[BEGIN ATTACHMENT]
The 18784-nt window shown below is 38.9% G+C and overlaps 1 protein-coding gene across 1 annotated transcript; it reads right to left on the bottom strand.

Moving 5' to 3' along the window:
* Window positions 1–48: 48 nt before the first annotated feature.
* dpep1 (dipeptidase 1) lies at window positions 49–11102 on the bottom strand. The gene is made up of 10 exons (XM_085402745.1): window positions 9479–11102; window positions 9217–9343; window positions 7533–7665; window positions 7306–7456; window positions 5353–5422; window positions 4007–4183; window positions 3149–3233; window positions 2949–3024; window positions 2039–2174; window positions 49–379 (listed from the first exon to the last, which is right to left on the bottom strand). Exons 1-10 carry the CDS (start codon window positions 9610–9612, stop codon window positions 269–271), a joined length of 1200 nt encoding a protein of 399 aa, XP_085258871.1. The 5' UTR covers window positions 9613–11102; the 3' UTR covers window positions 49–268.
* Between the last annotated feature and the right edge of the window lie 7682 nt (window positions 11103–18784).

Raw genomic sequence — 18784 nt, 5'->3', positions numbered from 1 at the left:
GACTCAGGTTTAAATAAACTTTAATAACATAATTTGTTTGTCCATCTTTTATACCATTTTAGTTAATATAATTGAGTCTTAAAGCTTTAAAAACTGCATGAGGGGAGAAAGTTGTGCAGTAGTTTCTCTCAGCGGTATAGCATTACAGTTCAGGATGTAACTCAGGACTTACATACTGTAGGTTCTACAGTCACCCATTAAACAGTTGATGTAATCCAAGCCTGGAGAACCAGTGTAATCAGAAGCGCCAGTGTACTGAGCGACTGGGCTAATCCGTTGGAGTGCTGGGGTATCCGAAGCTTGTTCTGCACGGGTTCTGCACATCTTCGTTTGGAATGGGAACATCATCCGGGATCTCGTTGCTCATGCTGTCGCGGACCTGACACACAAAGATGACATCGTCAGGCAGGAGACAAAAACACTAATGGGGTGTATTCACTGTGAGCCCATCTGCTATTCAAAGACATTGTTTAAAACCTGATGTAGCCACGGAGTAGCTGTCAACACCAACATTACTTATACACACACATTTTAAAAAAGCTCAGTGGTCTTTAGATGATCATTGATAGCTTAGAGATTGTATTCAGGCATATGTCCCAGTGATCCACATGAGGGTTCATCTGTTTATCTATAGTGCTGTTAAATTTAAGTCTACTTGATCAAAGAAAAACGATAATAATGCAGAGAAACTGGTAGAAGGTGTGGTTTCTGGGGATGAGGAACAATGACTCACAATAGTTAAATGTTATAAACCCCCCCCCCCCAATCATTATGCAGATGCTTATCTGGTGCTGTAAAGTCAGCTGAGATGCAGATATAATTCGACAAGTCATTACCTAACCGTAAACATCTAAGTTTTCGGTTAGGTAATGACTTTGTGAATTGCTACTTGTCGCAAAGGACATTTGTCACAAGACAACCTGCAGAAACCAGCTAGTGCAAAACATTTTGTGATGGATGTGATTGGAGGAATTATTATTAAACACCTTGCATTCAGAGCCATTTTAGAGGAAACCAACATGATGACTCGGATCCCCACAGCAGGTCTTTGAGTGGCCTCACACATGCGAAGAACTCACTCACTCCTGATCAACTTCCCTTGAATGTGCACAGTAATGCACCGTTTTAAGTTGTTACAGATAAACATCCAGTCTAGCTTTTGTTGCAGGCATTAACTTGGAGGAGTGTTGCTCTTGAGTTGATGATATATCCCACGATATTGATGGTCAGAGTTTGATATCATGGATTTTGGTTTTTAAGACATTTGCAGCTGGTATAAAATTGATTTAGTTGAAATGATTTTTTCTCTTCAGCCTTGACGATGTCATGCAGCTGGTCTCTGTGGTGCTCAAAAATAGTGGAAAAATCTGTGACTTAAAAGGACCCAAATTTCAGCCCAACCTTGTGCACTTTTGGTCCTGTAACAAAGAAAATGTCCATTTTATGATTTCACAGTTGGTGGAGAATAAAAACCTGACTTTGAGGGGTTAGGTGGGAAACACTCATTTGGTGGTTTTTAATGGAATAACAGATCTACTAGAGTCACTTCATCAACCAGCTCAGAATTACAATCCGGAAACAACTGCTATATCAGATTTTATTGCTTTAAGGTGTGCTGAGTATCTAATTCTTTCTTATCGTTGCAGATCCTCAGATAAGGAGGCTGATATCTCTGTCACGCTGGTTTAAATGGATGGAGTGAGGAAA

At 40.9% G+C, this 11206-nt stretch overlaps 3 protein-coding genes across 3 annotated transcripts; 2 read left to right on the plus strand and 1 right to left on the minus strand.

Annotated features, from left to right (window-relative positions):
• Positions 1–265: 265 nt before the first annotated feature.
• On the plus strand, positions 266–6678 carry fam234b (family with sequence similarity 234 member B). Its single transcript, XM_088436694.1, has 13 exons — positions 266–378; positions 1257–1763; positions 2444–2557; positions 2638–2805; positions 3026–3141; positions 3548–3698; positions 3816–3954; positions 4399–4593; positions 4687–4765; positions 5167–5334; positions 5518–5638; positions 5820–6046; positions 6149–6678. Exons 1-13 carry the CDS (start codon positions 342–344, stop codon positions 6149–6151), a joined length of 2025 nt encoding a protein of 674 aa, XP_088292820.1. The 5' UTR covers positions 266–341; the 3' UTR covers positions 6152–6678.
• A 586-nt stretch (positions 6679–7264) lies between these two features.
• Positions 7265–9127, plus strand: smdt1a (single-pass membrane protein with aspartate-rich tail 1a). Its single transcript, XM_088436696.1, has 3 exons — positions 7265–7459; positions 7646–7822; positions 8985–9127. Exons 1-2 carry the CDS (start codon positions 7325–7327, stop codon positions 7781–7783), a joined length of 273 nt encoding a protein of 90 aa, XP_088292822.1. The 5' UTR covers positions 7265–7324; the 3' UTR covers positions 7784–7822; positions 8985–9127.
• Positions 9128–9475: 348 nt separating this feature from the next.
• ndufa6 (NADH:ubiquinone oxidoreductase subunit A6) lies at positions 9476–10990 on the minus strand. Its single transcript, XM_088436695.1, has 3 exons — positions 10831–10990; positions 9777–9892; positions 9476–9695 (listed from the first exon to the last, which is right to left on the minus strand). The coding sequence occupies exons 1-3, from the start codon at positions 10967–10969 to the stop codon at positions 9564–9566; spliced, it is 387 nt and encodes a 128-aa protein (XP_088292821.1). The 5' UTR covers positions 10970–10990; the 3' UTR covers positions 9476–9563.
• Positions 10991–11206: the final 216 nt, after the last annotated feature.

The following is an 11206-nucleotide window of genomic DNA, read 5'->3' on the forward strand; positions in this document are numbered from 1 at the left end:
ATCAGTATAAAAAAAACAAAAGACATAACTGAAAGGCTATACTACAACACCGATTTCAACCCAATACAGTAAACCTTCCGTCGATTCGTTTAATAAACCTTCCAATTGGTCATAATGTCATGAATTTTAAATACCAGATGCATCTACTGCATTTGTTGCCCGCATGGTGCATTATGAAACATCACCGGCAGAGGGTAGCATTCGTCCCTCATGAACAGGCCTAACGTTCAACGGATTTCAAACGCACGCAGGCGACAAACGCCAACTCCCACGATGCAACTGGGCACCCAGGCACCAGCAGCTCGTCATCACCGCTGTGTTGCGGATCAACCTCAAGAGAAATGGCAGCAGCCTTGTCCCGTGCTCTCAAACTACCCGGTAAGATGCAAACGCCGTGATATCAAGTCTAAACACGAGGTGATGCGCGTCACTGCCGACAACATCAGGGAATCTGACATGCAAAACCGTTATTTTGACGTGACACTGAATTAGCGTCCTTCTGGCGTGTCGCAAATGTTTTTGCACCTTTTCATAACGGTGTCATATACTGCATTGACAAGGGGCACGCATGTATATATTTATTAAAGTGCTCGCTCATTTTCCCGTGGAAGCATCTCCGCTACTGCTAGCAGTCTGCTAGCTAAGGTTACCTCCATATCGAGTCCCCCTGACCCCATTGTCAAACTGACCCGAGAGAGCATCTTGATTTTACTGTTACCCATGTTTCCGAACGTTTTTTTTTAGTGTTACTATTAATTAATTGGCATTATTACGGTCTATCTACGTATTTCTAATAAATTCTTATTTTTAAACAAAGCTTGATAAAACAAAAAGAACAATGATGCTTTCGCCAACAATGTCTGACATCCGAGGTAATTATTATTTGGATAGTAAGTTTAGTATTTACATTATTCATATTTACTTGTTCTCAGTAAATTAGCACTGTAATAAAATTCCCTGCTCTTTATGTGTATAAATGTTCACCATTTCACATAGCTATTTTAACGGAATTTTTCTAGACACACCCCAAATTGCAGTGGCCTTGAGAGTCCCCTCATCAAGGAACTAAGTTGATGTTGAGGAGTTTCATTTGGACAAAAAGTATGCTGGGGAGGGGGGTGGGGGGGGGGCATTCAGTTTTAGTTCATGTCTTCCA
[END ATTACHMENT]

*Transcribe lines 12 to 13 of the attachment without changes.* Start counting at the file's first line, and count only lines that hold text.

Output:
• A 586-nt stretch (positions 6679–7264) lies between these two features.
• Positions 7265–9127, plus strand: smdt1a (single-pass membrane protein with aspartate-rich tail 1a). Its single transcript, XM_088436696.1, has 3 exons — positions 7265–7459; positions 7646–7822; positions 8985–9127. Exons 1-2 carry the CDS (start codon positions 7325–7327, stop codon positions 7781–7783), a joined length of 273 nt encoding a protein of 90 aa, XP_088292822.1. The 5' UTR covers positions 7265–7324; the 3' UTR covers positions 7784–7822; positions 8985–9127.